Sunday, October 28, 2012

Florence Loses Her Water

Curis Resources is in the process of exploiting a major copper discovery within a residential area of Florence, Arizona.  The mining company plans to do this with a controversial "in-situ" process that may destroy potability of the aquifer that supplies water to this major community of Arizona.

The Arizona Department of Environmental Quality granted Curis a permit to inject "billions of pounds of sulfuric acid into the subsurface in close proximity to an aquifer that supplies drinking water wells presently servicing approximately 83,000 people, and that will ultimately supply drinking water to thousands of more residents of a master-planned residential subdivision..."

The facts are straight forward; the implications, less so.

Dan Johnson stands at the BHP former well field at Florence Copper in Florence, Arizona.
Curis Florence Copper Mine Project "in-situ" mine site.
 Curis employee inspects wellheads that inject "recovery 
solution" (sulfuric acid) and retrieve "copper-bearing" 
As claimed by Florence residents, "...uranium  mining companies using similar extraction methods in Texas, Colorado and other states have never been able to restore the aquifer to pre-mining conditions....There is no enforceable backup plan to save our water aquifer if it is damaged or destroyed and, if the company goes bankrupt, there is no way to get our water back."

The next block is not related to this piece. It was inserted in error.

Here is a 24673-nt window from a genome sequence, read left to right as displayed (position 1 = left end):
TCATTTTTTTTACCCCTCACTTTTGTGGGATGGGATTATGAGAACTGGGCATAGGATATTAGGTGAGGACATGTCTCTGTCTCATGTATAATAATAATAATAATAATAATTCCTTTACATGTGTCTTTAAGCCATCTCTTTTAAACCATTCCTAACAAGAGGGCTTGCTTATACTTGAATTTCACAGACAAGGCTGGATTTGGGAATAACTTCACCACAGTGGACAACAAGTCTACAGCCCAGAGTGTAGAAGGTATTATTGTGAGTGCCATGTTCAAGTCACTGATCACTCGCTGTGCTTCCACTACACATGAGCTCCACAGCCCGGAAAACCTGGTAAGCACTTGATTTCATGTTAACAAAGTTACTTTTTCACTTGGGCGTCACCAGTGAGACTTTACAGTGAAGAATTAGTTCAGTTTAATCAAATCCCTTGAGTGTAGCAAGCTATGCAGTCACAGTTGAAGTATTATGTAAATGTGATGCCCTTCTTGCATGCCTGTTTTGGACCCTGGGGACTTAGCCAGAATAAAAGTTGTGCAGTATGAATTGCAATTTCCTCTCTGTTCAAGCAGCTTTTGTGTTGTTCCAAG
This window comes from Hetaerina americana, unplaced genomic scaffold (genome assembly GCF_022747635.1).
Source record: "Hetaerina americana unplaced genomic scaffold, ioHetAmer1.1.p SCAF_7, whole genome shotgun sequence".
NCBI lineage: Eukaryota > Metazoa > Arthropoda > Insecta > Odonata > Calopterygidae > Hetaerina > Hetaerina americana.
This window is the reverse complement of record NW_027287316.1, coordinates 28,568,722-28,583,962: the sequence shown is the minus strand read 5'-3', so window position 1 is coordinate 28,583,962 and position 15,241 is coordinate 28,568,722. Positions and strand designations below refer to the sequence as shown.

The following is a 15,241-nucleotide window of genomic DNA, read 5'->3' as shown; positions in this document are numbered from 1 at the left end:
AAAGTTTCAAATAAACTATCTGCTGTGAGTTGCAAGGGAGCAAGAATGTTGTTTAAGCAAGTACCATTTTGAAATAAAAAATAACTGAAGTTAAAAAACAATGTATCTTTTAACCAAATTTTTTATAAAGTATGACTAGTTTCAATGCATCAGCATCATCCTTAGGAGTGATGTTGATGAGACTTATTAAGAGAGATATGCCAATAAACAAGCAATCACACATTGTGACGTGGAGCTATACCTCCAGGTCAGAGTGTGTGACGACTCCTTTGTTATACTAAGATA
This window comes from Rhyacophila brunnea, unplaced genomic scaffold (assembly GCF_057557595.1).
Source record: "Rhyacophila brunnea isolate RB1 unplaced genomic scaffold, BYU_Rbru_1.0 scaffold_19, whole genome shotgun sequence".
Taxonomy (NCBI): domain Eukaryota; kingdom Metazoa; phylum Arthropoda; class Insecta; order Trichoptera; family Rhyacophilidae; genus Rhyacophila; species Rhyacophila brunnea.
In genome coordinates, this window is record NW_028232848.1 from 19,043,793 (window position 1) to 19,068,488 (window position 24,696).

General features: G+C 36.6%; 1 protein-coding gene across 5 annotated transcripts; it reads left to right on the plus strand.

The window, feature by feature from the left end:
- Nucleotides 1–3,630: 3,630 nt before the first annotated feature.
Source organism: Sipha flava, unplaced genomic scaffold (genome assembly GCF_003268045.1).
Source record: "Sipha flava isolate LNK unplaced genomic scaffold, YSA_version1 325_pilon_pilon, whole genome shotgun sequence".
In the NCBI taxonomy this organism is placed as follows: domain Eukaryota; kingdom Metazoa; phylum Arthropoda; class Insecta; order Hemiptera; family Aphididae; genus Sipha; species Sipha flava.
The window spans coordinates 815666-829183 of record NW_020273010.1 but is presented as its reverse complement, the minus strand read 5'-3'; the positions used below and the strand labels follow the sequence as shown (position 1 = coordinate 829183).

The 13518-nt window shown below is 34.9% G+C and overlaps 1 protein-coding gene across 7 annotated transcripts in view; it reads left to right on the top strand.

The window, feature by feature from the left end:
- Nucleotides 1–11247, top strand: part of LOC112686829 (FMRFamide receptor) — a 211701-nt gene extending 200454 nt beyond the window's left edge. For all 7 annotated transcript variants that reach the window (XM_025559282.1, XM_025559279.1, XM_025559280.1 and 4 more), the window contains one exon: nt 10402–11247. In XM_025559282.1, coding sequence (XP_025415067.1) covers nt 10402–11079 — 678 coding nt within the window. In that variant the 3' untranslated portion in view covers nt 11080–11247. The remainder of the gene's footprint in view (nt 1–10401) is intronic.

Dan Johnson, vice president of Environment and Technical Services, talks about the Curis Resources (Arizona) Inc. copper deposit at Florence Copper in Florence.
Curis employee explains that Curis' mining payroll will 
benefit Florence residents.  Curis will gain copper and the
city of Florence will lose it's water.  

The "Florence Copper" mine project might be more palatable to residents if the activity of the mining company was held, not to design specifications, but to performance specifications.  In other words, if drilling specifications were set out in such terms as, 1. we plan to drill in such a way as not to harm the aquifer or, 2. we will re-mediate any damage we cause. Instead, representations of the well are shown below.
 Probable arrangement of injection/retrieval wells.

Mining activity was triggered when copper reached $2.50/lb. The question is whether copper is worth more than water?